In the Usanan Health Sciences (NASDAQ:USNA) most recent 10-Q filed with the SEC, the company makes reference to restated financial statements:
During 2008, the Internal Revenue Service (“IRS”) commenced an audit of the Company’s tax returns. In January 2009, the IRS communicated its intent to disallow deductions claimed by the Company under Section 162(m) of the Internal Revenue Code (“IRC”). In February 2009, the Company settled the Section 162(m) matter with the IRS. Under the settlement, the cumulative tax impact to the Company is the loss of $11.8 million in tax deductions resulting in estimated taxes due of $4.4 million, plus $0.8 million in interest. The $4.4 million in taxes due resulted in an increase to current liabilities and corresponding reduction in stockholders’ equity in the affected periods. The $0.8 million in interest resulted in an increase to current liabilities with a corresponding increase to income tax expense in the affected periods.
Doesn’t sound like a big deal, right? Well it’s probably not a big deal if you don’t care what Section 162(m) of the Internal Revenue Code is. And Usana certainly isn’t volunteering that information.
That part of the code is related to excessive employee compensation, and the years under audit included 2003 through 2006. Usana had $11.8 million of its deductions related to excessive employee compensation (that’s also called lining the pockets of the executives) disallowed for those years.
Why does this even matter? It just provides further proof that the real winners in the multi-level marketing game are the owners and executives of the MLM companies themselves, not those who participate in the pyramid.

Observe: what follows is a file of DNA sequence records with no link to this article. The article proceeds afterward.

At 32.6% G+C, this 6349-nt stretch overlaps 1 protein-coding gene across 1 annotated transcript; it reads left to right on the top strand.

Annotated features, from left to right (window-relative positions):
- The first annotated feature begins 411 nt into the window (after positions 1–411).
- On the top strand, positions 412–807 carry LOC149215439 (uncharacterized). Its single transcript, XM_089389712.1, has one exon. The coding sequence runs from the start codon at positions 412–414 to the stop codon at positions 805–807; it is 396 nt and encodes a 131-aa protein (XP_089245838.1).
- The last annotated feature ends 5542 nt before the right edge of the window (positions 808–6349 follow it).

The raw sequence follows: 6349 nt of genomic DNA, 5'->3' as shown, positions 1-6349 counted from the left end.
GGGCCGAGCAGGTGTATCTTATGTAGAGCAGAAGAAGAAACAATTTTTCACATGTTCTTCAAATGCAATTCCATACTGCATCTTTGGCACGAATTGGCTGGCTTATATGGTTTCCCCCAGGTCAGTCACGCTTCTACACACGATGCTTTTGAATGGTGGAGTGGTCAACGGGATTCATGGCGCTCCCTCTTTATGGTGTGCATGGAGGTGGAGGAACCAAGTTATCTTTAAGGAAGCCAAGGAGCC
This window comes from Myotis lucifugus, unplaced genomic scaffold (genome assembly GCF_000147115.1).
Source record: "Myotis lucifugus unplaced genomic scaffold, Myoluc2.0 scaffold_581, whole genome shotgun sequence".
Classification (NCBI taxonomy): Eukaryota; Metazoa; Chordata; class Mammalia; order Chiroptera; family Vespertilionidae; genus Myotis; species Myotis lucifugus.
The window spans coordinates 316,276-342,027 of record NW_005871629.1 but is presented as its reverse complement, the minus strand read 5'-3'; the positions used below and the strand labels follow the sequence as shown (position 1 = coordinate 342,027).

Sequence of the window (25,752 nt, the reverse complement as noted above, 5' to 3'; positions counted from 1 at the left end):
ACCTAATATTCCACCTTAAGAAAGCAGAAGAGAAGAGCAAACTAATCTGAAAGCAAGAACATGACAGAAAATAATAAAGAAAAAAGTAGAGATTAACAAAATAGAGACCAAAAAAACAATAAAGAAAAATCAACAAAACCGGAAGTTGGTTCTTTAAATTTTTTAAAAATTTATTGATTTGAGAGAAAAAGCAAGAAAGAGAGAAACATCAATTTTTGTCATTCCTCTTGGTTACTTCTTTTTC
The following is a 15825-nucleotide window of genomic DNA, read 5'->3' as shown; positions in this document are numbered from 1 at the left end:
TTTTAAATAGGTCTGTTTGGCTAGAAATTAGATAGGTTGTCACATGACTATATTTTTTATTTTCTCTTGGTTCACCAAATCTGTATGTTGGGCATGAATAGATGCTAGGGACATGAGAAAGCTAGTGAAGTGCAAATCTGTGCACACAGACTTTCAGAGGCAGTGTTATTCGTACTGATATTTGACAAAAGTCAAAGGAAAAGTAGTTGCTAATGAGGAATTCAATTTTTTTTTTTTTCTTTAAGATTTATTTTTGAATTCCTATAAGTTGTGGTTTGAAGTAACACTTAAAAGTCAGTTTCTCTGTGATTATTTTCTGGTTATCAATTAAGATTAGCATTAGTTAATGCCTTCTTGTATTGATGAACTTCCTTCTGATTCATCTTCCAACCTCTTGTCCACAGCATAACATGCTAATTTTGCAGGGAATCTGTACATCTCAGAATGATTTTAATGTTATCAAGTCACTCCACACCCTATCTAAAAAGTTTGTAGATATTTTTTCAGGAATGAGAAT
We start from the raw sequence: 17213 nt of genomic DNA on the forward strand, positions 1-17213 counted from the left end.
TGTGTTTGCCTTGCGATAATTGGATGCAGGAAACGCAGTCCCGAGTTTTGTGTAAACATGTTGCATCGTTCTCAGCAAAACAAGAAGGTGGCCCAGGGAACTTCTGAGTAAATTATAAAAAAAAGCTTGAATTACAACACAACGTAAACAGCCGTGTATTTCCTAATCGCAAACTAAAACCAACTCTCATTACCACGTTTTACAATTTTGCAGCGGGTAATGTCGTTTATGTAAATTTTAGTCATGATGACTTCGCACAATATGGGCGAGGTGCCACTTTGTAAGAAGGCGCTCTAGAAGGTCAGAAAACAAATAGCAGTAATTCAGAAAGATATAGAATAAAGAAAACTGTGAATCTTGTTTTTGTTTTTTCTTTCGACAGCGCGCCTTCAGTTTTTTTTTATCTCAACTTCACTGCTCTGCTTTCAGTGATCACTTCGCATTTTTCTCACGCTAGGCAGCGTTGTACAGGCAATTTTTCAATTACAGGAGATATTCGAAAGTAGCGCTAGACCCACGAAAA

For those with an interest in the accounting and auditing issues, note that Usana admits their controls were deficient 2006, but says they were corrected in 2006. Really? Then how is it that the tax issue came up AFTER 2006, if your controls in 2006 were sufficient?
Here’s what Usana says in their letter to the SEC:
As part of its assessment, management concluded that the tax matters disclosed herein resulted from a control deficiency in the Company’s internal controls regarding the tax compliance of equity awards granted prior to 2006 by the Compensation Committee. Although a control deficiency was identified, management concluded that this control deficiency was remediated by the Company during 2006 and did not constitute a material weakness in our internal controls over financial reporting as of January 3, 2009.
If everything was “remediated” in 2006, why did it take an IRS audit to force the changes to the financial statements?